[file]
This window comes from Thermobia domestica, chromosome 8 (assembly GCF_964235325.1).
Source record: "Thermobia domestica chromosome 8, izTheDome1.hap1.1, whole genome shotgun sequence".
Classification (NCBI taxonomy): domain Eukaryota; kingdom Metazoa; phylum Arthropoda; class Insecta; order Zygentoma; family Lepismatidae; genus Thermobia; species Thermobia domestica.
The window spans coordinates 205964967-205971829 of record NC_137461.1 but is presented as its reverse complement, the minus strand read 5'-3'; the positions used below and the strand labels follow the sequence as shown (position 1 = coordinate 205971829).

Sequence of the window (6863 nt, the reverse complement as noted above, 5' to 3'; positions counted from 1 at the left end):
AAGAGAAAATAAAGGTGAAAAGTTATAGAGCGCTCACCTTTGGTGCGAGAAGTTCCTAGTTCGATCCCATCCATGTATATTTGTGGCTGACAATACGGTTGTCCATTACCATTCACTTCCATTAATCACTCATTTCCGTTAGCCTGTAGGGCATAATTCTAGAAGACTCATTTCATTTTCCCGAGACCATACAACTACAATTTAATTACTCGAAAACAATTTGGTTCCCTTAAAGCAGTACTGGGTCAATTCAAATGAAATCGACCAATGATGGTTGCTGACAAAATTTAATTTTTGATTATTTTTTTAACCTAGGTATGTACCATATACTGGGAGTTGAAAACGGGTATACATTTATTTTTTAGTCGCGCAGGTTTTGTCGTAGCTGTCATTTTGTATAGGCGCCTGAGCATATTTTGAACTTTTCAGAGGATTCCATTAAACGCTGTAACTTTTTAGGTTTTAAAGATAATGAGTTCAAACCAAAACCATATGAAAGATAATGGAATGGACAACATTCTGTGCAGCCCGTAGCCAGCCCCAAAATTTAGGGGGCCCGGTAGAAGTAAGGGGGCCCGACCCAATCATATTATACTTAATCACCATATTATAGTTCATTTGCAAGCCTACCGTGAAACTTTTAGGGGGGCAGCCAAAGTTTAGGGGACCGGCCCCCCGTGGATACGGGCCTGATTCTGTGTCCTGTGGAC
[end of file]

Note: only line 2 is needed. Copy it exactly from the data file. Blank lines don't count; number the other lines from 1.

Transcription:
Source record: "Thermobia domestica chromosome 8, izTheDome1.hap1.1, whole genome shotgun sequence".